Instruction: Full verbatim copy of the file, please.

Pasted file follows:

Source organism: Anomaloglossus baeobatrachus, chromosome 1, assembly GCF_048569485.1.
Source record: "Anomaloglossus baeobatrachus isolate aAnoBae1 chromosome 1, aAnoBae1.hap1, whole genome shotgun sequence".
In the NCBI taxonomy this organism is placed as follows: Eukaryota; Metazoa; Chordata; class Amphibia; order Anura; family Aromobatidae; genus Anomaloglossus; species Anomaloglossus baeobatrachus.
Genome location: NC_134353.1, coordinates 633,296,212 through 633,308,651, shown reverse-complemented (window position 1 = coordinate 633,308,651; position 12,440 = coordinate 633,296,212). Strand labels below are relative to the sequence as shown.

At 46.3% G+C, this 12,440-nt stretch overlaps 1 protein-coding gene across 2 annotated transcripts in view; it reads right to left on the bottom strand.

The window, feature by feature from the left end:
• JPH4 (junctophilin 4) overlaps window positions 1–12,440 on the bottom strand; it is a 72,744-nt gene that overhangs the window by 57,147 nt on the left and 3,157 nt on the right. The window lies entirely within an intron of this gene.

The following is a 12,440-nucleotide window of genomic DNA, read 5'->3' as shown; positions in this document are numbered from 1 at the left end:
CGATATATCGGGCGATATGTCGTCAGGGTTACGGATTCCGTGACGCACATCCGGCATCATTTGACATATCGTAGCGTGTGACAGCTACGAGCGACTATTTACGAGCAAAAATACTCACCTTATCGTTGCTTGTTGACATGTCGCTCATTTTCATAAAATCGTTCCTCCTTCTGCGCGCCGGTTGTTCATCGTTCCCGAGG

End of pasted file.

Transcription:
Source organism: Anomaloglossus baeobatrachus, chromosome 1, assembly GCF_048569485.1.
Source record: "Anomaloglossus baeobatrachus isolate aAnoBae1 chromosome 1, aAnoBae1.hap1, whole genome shotgun sequence".
In the NCBI taxonomy this organism is placed as follows: Eukaryota; Metazoa; Chordata; class Amphibia; order Anura; family Aromobatidae; genus Anomaloglossus; species Anomaloglossus baeobatrachus.
Genome location: NC_134353.1, coordinates 633,296,212 through 633,308,651, shown reverse-complemented (window position 1 = coordinate 633,308,651; position 12,440 = coordinate 633,296,212). Strand labels below are relative to the sequence as shown.

At 46.3% G+C, this 12,440-nt stretch overlaps 1 protein-coding gene across 2 annotated transcripts in view; it reads right to left on the bottom strand.

The window, feature by feature from the left end:
• JPH4 (junctophilin 4) overlaps window positions 1–12,440 on the bottom strand; it is a 72,744-nt gene that overhangs the window by 57,147 nt on the left and 3,157 nt on the right. The window lies entirely within an intron of this gene.

The following is a 12,440-nucleotide window of genomic DNA, read 5'->3' as shown; positions in this document are numbered from 1 at the left end:
CGATATATCGGGCGATATGTCGTCAGGGTTACGGATTCCGTGACGCACATCCGGCATCATTTGACATATCGTAGCGTGTGACAGCTACGAGCGACTATTTACGAGCAAAAATACTCACCTTATCGTTGCTTGTTGACATGTCGCTCATTTTCATAAAATCGTTCCTCCTTCTGCGCGCCGGTTGTTCATCGTTCCCGAGG